The Tao of Tilda Swinton
In the film Julia, Oscar-winner Tilda Swinton plays an alcoholic turned sloppy extortionist when she kidnaps a young boy and holds him for ransom. With her layered, spot-on performance, she transforms a train wreck of a woman into someone who's kind of sympathetic.
Ladies' Home Journal: There are scenes in this film where we're just watching Julia self-destruct. How do you prepare for a role like that?
Tilda Swinton: Well, it's a very practical business, really. Erick [Zonca, the director] was looking for something very precise, real, and documentary in feel, which means that nothing can feel stylized or fake. So knowing that, my main preparation was simply to look as if I had been living at large for 20 years...and once I had a few extra pounds, wearing clothes that were too tight, heels that were too high, and too much makeup, it was really very straightforward.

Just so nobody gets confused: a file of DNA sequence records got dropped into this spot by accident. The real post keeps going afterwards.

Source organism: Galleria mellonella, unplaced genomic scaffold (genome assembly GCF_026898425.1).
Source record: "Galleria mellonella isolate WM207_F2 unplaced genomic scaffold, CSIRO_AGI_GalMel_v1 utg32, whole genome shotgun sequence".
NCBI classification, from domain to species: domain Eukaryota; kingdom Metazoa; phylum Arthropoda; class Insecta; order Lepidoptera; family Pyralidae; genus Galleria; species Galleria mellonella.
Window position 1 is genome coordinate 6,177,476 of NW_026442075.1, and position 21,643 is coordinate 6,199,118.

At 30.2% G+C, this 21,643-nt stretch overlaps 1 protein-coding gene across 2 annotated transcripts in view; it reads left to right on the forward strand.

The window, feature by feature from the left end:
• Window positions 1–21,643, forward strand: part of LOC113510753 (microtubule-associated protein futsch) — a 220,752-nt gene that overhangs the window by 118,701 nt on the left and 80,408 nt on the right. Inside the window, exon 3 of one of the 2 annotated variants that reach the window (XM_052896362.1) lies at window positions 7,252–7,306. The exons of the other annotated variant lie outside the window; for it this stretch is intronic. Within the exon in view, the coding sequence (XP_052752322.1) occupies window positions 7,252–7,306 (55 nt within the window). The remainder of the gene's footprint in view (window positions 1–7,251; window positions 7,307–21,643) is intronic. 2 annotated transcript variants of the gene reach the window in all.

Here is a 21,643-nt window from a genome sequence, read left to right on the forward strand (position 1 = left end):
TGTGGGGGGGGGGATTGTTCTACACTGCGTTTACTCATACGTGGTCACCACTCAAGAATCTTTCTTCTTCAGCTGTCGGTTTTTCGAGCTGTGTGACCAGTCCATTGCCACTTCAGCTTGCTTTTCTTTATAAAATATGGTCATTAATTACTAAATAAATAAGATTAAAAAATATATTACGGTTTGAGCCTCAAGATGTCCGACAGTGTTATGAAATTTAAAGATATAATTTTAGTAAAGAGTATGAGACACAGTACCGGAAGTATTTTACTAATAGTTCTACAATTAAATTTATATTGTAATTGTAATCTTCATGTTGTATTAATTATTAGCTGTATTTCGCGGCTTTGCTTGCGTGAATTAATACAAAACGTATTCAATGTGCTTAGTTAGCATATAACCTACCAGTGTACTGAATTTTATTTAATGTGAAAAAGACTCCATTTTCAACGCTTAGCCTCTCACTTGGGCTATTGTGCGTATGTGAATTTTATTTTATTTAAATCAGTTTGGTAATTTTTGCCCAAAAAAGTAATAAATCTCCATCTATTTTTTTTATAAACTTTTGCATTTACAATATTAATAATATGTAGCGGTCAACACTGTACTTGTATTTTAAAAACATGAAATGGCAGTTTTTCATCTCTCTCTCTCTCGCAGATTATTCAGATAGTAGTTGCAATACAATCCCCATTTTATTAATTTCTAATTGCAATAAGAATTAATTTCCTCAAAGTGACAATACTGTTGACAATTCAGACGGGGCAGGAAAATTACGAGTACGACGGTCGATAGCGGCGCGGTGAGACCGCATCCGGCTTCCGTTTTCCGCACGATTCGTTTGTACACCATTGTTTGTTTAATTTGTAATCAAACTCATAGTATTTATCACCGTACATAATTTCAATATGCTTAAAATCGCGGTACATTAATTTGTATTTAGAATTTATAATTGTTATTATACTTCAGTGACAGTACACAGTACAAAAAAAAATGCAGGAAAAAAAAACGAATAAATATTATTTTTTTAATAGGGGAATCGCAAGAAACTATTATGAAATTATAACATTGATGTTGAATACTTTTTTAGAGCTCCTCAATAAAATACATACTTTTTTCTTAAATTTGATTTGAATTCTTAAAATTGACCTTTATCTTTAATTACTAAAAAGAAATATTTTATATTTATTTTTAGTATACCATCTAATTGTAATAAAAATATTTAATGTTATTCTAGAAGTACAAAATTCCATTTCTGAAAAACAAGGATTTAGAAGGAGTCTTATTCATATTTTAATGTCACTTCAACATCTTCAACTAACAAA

LHJ: You have to play drunk a lot during this film, which I've heard actors say is very difficult to do without going overboard.
TS: [Laughing] My direction was to go overboard. When it came time to do all the really drunk stuff, I was a little apprehensive because I'm not a good drunk myself. If I drink, I fall asleep or throw up. I'm not the kind of rolling, energetic drunk that Julia is. Then I suddenly realized that I've been pretending to be drunk all my life without actually having drunk anything. When I've been hanging out with my glorious drunk friends, I'm perfectly sober so that I can call the cops when the neighbors tell everybody to turn the music down. And I'm the designated driver.
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